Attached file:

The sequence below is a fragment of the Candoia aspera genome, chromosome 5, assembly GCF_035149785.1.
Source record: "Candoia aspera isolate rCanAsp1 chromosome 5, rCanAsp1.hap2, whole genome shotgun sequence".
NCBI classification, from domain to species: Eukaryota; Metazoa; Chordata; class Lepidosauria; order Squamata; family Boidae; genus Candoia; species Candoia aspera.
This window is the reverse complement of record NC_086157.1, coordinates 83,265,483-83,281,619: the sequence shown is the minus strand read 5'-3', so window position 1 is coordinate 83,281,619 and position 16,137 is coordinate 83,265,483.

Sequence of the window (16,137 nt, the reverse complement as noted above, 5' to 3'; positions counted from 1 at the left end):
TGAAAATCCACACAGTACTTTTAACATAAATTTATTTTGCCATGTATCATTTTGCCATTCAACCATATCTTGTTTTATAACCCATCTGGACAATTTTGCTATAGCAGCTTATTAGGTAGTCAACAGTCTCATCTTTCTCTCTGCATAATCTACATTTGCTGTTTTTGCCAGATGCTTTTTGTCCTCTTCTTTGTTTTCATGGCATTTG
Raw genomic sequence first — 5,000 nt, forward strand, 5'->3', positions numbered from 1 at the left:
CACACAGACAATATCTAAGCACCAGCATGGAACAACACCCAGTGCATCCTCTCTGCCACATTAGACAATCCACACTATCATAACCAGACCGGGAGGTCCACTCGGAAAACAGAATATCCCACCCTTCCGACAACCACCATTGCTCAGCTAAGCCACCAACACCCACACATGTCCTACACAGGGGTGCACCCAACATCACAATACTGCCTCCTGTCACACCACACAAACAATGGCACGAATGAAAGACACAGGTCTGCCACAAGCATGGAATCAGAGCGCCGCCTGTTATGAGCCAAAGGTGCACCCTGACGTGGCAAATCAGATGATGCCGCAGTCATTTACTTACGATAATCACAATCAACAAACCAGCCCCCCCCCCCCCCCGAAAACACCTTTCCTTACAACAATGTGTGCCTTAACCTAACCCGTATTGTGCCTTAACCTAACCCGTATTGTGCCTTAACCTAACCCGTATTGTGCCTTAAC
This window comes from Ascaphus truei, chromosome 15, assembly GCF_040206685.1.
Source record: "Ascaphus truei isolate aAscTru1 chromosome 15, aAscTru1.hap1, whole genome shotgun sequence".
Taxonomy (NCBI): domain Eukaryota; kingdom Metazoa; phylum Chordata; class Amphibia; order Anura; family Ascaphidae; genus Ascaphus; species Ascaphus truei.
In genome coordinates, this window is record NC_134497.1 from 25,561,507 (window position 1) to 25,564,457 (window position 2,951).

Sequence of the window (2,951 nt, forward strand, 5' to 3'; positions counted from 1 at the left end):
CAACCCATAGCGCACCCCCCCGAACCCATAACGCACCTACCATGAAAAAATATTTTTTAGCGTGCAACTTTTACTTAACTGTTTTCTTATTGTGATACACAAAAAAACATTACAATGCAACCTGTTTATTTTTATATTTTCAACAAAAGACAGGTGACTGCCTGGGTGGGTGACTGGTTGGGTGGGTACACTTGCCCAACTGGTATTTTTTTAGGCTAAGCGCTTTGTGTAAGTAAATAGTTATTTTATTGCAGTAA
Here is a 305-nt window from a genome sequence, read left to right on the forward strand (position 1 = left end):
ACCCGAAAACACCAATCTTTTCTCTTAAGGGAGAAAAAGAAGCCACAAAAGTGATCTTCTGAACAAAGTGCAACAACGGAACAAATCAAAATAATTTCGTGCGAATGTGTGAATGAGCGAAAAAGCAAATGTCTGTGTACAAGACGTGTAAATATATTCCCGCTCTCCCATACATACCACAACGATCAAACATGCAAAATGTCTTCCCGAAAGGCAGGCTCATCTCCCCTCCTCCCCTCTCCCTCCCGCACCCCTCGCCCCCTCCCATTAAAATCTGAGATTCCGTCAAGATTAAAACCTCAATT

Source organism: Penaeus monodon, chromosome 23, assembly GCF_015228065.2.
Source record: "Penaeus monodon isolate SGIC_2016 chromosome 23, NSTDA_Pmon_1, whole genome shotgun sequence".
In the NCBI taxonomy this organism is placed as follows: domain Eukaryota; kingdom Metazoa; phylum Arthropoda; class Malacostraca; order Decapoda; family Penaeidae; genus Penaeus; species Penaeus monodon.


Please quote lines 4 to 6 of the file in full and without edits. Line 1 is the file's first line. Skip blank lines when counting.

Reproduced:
This window is the reverse complement of record NC_086157.1, coordinates 83,265,483-83,281,619: the sequence shown is the minus strand read 5'-3', so window position 1 is coordinate 83,281,619 and position 16,137 is coordinate 83,265,483.

Sequence of the window (16,137 nt, the reverse complement as noted above, 5' to 3'; positions counted from 1 at the left end):
TGAAAATCCACACAGTACTTTTAACATAAATTTATTTTGCCATGTATCATTTTGCCATTCAACCATATCTTGTTTTATAACCCATCTGGACAATTTTGCTATAGCAGCTTATTAGGTAGTCAACAGTCTCATCTTTCTCTCTGCATAATCTACATTTGCTGTTTTTGCCAGATGCTTTTTGTCCTCTTCTTTGTTTTCATGGCATTTG